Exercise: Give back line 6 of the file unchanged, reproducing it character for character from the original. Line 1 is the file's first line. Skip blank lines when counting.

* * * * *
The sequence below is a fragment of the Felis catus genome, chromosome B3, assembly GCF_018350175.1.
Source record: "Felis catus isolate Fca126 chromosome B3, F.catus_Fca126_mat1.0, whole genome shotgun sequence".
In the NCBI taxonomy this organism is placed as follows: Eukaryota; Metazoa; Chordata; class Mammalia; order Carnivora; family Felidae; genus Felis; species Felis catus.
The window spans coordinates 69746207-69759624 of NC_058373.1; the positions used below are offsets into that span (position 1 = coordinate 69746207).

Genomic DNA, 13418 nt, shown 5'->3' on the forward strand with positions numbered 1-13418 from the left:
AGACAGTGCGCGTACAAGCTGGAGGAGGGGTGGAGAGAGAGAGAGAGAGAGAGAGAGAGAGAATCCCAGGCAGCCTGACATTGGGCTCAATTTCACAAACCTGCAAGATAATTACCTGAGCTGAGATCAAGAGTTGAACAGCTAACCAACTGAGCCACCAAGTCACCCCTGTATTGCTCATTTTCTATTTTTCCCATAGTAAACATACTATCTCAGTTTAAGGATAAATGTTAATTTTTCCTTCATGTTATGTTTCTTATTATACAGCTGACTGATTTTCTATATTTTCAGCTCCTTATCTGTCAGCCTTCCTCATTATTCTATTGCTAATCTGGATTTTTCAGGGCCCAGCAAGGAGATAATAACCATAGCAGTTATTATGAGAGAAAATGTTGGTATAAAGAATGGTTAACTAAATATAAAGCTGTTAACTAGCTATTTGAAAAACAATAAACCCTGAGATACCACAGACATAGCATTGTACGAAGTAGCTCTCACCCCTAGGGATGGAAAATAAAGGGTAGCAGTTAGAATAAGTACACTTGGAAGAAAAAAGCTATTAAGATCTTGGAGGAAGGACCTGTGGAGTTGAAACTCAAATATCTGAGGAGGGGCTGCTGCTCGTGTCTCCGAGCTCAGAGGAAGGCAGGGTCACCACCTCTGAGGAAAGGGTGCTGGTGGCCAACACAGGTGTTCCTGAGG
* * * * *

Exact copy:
AGACAGTGCGCGTACAAGCTGGAGGAGGGGTGGAGAGAGAGAGAGAGAGAGAGAGAGAGAGAATCCCAGGCAGCCTGACATTGGGCTCAATTTCACAAACCTGCAAGATAATTACCTGAGCTGAGATCAAGAGTTGAACAGCTAACCAACTGAGCCACCAAGTCACCCCTGTATTGCTCATTTTCTATTTTTCCCATAGTAAACATACTATCTCAGTTTAAGGATAAATGTTAATTTTTCCTTCATGTTATGTTTCTTATTATACAGCTGACTGATTTTCTATATTTTCAGCTCCTTATCTGTCAGCCTTCCTCATTATTCTATTGCTAATCTGGATTTTTCAGGGCCCAGCAAGGAGATAATAACCATAGCAGTTATTATGAGAGAAAATGTTGGTATAAAGAATGGTTAACTAAATATAAAGCTGTTAACTAGCTATTTGAAAAACAATAAACCCTGAGATACCACAGACATAGCATTGTACGAAGTAGCTCTCACCCCTAGGGATGGAAAATAAAGGGTAGCAGTTAGAATAAGTACACTTGGAAGAAAAAAGCTATTAAGATCTTGGAGGAAGGACCTGTGGAGTTGAAACTCAAATATCTGAGGAGGGGCTGCTGCTCGTGTCTCCGAGCTCAGAGGAAGGCAGGGTCACCACCTCTGAGGAAAGGGTGCTGGTGGCCAACACAGGTGTTCCTGAGG